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    Dear @Louis and @ Alenanno, you're both right for des: it qualifies both for the plural indefinite article and as a partitive article. And I also agree with hippietrail (the loophole thing) because it is not the singular article. In the 11th century you could find uns and unes (cf Sp. unos unas) as an indefinite plural article and you could find dels (contraction of "de les") as a partitive article later pronounced and spelt des. So that in all likeliness des started as a partitive article. du (contraction of "de le", singular partitive article) did not replace un. – Alain Pannetier Oct 2 '11 at 16:07

As you can see from this map on the Wals.info site, there are many. More explanations on the main page.

After a quick search I did, it surprised me to see some languages on this list that seemed to use the same word for one and the indefinite article, such as Dutch. I might be wrong, it seems, so you might want to look more in depth for the ones you want to study more.

Anyway, there seem to be around 100. I'll list them below for ease of reference alphabetically and ordered according to the continent.

Note: I removed some obvious false positives that arose as not fitting but some may remain.

enter image description here

  • I don't know how to use WALS but there are clearly some false positives in this list: Japanese and Thai are not generally considered to have articles at all. In Albanian "një" is both the number "one" and the indefinite article. English is specifically covered in my question and why I chose "related" and not "identical". Given these that I know there are bound to be more false positives in those that I don't know. But +1 for the effort invested so far! – hippietrail Oct 2 '11 at 12:26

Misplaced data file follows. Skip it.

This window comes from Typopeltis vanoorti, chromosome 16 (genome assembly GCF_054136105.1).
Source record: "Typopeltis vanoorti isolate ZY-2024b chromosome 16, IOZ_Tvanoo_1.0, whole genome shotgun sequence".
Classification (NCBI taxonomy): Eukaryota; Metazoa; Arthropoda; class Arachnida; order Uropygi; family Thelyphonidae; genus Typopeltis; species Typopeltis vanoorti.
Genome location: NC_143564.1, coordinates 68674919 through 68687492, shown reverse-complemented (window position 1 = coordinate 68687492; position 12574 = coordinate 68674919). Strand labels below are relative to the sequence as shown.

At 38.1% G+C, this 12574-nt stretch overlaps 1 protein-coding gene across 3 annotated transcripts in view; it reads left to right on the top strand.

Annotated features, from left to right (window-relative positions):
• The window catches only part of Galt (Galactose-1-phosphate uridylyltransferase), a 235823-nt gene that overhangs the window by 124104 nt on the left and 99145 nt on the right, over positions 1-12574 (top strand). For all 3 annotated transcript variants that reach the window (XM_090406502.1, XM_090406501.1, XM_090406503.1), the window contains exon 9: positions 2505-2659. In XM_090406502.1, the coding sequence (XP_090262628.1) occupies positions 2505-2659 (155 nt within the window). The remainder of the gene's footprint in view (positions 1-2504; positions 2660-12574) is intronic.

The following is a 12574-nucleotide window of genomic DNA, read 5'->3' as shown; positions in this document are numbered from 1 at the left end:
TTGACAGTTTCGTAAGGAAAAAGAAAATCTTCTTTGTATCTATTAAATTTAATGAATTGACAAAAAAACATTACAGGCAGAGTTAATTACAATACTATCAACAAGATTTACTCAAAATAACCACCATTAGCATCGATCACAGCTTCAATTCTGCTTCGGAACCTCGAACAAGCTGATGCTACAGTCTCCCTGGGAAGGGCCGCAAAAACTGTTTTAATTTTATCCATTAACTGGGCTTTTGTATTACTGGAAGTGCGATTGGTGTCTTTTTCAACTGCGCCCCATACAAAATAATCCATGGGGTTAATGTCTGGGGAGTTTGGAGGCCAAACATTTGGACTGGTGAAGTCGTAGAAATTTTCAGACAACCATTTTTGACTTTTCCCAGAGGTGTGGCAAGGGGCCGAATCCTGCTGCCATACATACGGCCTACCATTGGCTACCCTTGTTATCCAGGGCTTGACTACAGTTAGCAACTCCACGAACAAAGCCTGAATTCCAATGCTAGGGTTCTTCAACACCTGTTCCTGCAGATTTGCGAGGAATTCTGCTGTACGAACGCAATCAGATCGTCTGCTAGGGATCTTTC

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    The inclusion of English and Dutch makes this list questionable. Also Mauri "he" is thought to be related to the word for one "mahi". I have no idea about the rest of the cited languages :) – Louis Rhys Oct 2 '11 at 12:33
  • @hippietrail Yes, I know about those cases. It sounded wrong to see Japanese that has no articles at all or Dutch. But I merely transcribed the map so people wouldn't be forced to visit the link. If you want I can go more in depth for those. – Alenanno Oct 2 '11 at 12:46
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    @hippietrail Re Japanese, the source WALS cites (Hinds) seems to have 'aru' in mind as the marker for indefiniteness but is careful to state that Japanese does not have an indefinite article. (Which I suppose leads to a restatement of your previous question - what makes an article different from a word for "an"?) – Muke Tever Nov 5 '11 at 15:18
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    I suppose one issue with the list is that the WALS map is labelled "Indefinite word distinct from numeral for 'one'", so whether the word is considered to be part of a class of articles may not necessarily be being taken into account. This is lightly touched on in the text. – Muke Tever Nov 5 '11 at 15:29

Czech seems to be developing some sort of definite/indefinite articles with definite ones being evolved from demonstrative pronoun "ten" (this), while indefinite ones from the undetermined pronominal adjective "nějaký" (some), which has no connection to the numeral "one".

Mind you this is far from fully grammaticalised form but even now the uses are very close to the typical one for artcicles (particularly the definite one seems to be on its path to becoming fairly obligatory).

a) Je tam (nějaký) chlap. - There is a guy over there.

b) A co ten chlap dělá? - And what does the guy do?

For the first example, the emerging article can be easily omitted, in the second one, it would sound fairly strange.